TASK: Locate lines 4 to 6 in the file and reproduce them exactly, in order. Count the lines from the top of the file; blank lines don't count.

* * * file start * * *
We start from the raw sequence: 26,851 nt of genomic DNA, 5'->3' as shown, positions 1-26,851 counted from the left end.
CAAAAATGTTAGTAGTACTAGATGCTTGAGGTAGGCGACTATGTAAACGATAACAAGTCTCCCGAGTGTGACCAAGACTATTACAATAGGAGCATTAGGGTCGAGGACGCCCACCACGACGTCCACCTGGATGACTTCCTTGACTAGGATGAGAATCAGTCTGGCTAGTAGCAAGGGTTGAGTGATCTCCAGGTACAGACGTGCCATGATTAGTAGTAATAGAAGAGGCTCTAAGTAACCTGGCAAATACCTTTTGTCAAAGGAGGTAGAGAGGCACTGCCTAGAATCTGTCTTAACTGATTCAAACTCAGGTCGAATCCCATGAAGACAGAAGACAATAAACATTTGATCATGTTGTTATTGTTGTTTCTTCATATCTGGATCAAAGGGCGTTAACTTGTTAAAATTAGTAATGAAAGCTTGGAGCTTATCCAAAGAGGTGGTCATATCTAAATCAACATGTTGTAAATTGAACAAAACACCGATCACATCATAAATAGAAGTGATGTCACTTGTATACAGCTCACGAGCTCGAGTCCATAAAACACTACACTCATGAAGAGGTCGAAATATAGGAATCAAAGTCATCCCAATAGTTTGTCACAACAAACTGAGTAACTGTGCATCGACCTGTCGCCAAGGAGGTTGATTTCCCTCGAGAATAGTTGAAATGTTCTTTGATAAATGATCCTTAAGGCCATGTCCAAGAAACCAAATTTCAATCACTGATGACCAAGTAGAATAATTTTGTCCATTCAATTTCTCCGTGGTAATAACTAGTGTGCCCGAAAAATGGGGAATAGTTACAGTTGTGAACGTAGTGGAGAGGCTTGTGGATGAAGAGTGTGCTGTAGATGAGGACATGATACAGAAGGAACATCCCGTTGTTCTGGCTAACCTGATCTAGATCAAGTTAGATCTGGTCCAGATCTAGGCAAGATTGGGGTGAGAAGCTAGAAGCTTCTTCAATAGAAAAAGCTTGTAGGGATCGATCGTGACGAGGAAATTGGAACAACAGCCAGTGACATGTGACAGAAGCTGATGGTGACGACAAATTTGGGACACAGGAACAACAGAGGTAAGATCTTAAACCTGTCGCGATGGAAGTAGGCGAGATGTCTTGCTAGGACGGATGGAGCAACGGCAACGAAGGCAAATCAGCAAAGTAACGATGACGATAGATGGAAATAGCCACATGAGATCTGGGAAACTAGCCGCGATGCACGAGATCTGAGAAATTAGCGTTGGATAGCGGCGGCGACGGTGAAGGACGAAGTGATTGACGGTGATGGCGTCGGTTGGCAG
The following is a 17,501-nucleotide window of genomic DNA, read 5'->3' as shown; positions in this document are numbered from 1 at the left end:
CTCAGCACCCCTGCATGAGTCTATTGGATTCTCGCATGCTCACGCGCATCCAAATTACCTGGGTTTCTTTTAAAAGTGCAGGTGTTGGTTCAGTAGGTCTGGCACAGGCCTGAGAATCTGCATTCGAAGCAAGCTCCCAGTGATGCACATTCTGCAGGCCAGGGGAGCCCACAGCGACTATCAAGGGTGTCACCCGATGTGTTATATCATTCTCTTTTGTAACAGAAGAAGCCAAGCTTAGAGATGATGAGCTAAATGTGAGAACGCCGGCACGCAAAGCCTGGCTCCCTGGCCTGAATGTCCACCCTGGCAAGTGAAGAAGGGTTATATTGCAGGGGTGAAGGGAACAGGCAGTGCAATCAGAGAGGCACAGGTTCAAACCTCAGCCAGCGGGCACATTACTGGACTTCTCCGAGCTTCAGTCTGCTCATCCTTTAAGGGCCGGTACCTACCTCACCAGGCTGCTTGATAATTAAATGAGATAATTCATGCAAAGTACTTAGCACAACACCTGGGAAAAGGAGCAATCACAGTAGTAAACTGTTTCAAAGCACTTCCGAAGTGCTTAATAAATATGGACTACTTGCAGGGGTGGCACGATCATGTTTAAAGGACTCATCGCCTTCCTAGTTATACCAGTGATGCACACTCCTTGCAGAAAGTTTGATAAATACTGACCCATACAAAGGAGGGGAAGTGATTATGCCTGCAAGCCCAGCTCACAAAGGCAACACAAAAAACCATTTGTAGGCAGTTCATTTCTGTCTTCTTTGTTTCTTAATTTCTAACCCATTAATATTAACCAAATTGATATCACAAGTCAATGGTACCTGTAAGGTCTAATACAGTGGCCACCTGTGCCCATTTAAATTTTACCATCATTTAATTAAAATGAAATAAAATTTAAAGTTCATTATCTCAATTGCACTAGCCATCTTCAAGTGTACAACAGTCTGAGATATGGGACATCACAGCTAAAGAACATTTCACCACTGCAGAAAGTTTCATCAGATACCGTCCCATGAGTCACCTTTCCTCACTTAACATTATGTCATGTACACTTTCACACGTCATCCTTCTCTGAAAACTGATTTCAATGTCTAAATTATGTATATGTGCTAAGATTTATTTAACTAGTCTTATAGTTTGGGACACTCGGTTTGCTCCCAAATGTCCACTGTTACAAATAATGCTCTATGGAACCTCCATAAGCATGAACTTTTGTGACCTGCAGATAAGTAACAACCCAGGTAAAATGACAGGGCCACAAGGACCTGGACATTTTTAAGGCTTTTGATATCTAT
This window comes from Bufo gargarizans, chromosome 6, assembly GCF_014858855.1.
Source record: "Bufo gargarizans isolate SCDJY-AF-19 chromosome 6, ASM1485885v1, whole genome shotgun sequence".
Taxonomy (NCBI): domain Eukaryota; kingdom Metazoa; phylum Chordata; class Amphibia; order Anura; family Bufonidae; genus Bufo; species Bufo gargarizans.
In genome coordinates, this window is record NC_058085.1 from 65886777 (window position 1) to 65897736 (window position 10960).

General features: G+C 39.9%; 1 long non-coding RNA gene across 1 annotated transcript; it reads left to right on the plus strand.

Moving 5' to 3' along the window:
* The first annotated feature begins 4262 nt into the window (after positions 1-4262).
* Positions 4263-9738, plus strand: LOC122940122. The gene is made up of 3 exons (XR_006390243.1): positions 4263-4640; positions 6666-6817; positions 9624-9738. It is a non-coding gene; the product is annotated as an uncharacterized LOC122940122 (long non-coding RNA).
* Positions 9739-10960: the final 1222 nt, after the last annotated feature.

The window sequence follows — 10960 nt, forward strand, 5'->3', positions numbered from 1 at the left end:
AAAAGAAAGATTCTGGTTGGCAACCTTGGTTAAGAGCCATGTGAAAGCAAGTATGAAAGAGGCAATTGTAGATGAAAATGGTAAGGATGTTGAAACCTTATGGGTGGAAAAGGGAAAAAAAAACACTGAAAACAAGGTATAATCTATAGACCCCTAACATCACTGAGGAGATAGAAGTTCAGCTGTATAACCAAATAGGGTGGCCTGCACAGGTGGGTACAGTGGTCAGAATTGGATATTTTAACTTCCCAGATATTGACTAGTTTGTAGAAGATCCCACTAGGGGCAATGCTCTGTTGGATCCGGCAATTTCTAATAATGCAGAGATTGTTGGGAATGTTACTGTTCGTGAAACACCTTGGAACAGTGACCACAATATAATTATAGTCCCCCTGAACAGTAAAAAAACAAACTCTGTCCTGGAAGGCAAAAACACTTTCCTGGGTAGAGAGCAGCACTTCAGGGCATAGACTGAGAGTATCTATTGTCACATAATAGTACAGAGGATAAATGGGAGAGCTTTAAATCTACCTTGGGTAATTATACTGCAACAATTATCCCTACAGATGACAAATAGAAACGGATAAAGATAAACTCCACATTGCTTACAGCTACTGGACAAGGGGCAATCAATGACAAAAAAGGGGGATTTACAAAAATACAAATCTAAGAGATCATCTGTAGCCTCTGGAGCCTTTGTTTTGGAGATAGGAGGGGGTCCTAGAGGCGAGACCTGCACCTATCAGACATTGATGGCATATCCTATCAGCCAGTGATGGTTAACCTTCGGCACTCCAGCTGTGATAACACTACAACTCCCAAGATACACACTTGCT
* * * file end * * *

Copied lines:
CTCAGCACCCCTGCATGAGTCTATTGGATTCTCGCATGCTCACGCGCATCCAAATTACCTGGGTTTCTTTTAAAAGTGCAGGTGTTGGTTCAGTAGGTCTGGCACAGGCCTGAGAATCTGCATTCGAAGCAAGCTCCCAGTGATGCACATTCTGCAGGCCAGGGGAGCCCACAGCGACTATCAAGGGTGTCACCCGATGTGTTATATCATTCTCTTTTGTAACAGAAGAAGCCAAGCTTAGAGATGATGAGCTAAATGTGAGAACGCCGGCACGCAAAGCCTGGCTCCCTGGCCTGAATGTCCACCCTGGCAAGTGAAGAAGGGTTATATTGCAGGGGTGAAGGGAACAGGCAGTGCAATCAGAGAGGCACAGGTTCAAACCTCAGCCAGCGGGCACATTACTGGACTTCTCCGAGCTTCAGTCTGCTCATCCTTTAAGGGCCGGTACCTACCTCACCAGGCTGCTTGATAATTAAATGAGATAATTCATGCAAAGTACTTAGCACAACACCTGGGAAAAGGAGCAATCACAGTAGTAAACTGTTTCAAAGCACTTCCGAAGTGCTTAATAAATATGGACTACTTGCAGGGGTGGCACGATCATGTTTAAAGGACTCATCGCCTTCCTAGTTATACCAGTGATGCACACTCCTTGCAGAAAGTTTGATAAATACTGACCCATACAAAGGAGGGGAAGTGATTATGCCTGCAAGCCCAGCTCACAAAGGCAACACAAAAAACCATTTGTAGGCAGTTCATTTCTGTCTTCTTTGTTTCTTAATTTCTAACCCATTAATATTAACCAAATTGATATCACAAGTCAATGGTACCTGTAAGGTCTAATACAGTGGCCACCTGTGCCCATTTAAATTTTACCATCATTTAATTAAAATGAAATAAAATTTAAAGTTCATTATCTCAATTGCACTAGCCATCTTCAAGTGTACAACAGTCTGAGATATGGGACATCACAGCTAAAGAACATTTCACCACTGCAGAAAGTTTCATCAGATACCGTCCCATGAGTCACCTTTCCTCACTTAACATTATGTCATGTACACTTTCACACGTCATCCTTCTCTGAAAACTGATTTCAATGTCTAAATTATGTATATGTGCTAAGATTTATTTAACTAGTCTTATAGTTTGGGACACTCGGTTTGCTCCCAAATGTCCACTGTTACAAATAATGCTCTATGGAACCTCCATAAGCATGAACTTTTGTGACCTGCAGATAAGTAACAACCCAGGTAAAATGACAGGGCCACAAGGACCTGGACATTTTTAAGGCTTTTGATATCTAT
This window comes from Bufo gargarizans, chromosome 6, assembly GCF_014858855.1.
Source record: "Bufo gargarizans isolate SCDJY-AF-19 chromosome 6, ASM1485885v1, whole genome shotgun sequence".